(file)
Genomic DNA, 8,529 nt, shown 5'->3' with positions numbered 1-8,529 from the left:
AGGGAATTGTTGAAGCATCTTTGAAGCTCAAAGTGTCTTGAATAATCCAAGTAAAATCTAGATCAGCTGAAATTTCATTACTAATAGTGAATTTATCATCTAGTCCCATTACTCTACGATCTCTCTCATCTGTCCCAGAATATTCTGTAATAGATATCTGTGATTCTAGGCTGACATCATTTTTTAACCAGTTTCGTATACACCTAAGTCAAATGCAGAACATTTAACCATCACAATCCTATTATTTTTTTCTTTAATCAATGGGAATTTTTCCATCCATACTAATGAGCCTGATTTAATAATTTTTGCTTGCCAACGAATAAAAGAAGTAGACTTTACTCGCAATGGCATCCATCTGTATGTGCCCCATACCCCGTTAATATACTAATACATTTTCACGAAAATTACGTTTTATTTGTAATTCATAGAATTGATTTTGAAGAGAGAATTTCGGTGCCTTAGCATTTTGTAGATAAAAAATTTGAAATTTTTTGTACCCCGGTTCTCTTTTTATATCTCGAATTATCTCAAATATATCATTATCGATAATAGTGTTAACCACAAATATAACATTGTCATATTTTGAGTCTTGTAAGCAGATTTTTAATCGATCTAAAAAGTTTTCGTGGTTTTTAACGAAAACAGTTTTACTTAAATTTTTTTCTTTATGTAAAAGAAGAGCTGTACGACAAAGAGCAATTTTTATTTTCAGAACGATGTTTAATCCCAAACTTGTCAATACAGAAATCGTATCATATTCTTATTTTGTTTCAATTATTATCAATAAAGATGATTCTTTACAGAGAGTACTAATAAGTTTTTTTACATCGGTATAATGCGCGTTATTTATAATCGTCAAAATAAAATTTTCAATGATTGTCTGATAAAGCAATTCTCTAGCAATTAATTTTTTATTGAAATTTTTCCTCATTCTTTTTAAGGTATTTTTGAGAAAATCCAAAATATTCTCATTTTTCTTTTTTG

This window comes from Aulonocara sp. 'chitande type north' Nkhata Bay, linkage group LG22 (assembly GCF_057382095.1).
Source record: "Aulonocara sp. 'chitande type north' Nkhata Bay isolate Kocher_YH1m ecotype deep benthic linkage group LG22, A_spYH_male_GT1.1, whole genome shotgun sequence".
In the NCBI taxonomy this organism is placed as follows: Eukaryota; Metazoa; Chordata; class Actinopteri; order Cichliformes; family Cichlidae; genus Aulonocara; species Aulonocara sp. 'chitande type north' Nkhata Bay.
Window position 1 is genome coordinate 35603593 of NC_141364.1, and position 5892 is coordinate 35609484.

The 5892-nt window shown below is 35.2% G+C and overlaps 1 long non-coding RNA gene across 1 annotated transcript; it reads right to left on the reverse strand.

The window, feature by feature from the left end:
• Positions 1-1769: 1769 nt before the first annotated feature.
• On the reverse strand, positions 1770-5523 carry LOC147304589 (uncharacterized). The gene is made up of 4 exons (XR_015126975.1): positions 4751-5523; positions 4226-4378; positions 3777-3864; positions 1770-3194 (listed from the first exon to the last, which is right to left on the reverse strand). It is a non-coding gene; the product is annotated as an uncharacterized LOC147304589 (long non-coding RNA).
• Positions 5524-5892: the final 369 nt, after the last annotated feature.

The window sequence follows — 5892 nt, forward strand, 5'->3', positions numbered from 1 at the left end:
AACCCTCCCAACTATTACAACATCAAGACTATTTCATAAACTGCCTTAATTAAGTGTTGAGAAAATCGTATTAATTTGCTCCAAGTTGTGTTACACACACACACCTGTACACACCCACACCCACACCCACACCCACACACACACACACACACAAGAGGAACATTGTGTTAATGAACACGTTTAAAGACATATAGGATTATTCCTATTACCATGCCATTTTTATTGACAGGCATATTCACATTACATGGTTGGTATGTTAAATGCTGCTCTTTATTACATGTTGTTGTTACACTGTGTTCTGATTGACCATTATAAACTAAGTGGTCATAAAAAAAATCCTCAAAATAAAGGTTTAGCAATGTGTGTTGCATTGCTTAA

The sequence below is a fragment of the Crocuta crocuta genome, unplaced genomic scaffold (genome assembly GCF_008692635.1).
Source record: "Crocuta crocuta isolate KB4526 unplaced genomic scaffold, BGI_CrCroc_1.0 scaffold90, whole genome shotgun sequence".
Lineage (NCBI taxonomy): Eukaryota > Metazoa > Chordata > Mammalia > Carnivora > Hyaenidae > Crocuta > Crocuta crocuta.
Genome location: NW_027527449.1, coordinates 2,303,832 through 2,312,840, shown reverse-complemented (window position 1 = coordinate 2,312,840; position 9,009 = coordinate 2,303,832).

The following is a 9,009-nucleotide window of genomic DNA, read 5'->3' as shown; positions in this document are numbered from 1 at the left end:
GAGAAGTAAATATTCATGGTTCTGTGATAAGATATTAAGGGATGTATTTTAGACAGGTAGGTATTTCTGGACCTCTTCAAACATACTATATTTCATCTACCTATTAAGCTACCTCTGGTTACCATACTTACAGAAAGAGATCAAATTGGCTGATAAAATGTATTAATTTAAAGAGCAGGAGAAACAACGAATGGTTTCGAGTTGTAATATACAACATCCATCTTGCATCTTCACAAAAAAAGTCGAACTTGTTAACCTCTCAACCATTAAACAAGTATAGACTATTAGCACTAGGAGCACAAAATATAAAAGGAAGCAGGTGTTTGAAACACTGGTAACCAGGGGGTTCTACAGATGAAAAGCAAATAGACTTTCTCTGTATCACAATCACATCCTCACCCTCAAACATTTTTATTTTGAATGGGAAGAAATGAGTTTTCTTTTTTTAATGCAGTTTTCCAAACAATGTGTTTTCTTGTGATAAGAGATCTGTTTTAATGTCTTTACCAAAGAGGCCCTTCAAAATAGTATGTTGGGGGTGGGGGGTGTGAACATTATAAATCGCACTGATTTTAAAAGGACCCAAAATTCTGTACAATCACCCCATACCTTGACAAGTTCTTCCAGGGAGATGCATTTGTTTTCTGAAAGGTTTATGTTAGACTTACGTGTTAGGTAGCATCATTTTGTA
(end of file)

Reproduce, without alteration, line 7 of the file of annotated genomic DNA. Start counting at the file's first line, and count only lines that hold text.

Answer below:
The 5892-nt window shown below is 35.2% G+C and overlaps 1 long non-coding RNA gene across 1 annotated transcript; it reads right to left on the reverse strand.